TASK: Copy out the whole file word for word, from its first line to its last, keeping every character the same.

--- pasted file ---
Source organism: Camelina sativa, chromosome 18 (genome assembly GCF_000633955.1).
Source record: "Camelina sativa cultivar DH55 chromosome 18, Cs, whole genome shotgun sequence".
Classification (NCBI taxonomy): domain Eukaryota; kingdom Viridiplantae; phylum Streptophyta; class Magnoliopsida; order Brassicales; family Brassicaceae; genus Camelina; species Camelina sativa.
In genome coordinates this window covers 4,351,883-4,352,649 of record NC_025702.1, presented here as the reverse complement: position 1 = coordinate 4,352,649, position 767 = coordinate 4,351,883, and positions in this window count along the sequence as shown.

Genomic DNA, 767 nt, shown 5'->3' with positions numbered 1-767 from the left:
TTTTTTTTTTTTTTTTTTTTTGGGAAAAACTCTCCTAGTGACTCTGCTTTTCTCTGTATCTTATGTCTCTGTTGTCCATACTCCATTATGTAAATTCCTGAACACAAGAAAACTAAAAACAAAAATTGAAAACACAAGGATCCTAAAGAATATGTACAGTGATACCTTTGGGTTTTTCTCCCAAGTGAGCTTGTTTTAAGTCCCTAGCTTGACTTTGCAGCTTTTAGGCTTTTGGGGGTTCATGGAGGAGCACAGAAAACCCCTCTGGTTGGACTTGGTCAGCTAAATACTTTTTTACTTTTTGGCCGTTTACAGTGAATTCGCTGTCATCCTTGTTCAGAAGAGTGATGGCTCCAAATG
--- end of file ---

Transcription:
Source organism: Camelina sativa, chromosome 18 (genome assembly GCF_000633955.1).
Source record: "Camelina sativa cultivar DH55 chromosome 18, Cs, whole genome shotgun sequence".
Classification (NCBI taxonomy): domain Eukaryota; kingdom Viridiplantae; phylum Streptophyta; class Magnoliopsida; order Brassicales; family Brassicaceae; genus Camelina; species Camelina sativa.
In genome coordinates this window covers 4,351,883-4,352,649 of record NC_025702.1, presented here as the reverse complement: position 1 = coordinate 4,352,649, position 767 = coordinate 4,351,883, and positions in this window count along the sequence as shown.

Genomic DNA, 767 nt, shown 5'->3' with positions numbered 1-767 from the left:
TTTTTTTTTTTTTTTTTTTTTGGGAAAAACTCTCCTAGTGACTCTGCTTTTCTCTGTATCTTATGTCTCTGTTGTCCATACTCCATTATGTAAATTCCTGAACACAAGAAAACTAAAAACAAAAATTGAAAACACAAGGATCCTAAAGAATATGTACAGTGATACCTTTGGGTTTTTCTCCCAAGTGAGCTTGTTTTAAGTCCCTAGCTTGACTTTGCAGCTTTTAGGCTTTTGGGGGTTCATGGAGGAGCACAGAAAACCCCTCTGGTTGGACTTGGTCAGCTAAATACTTTTTTACTTTTTGGCCGTTTACAGTGAATTCGCTGTCATCCTTGTTCAGAAGAGTGATGGCTCCAAATG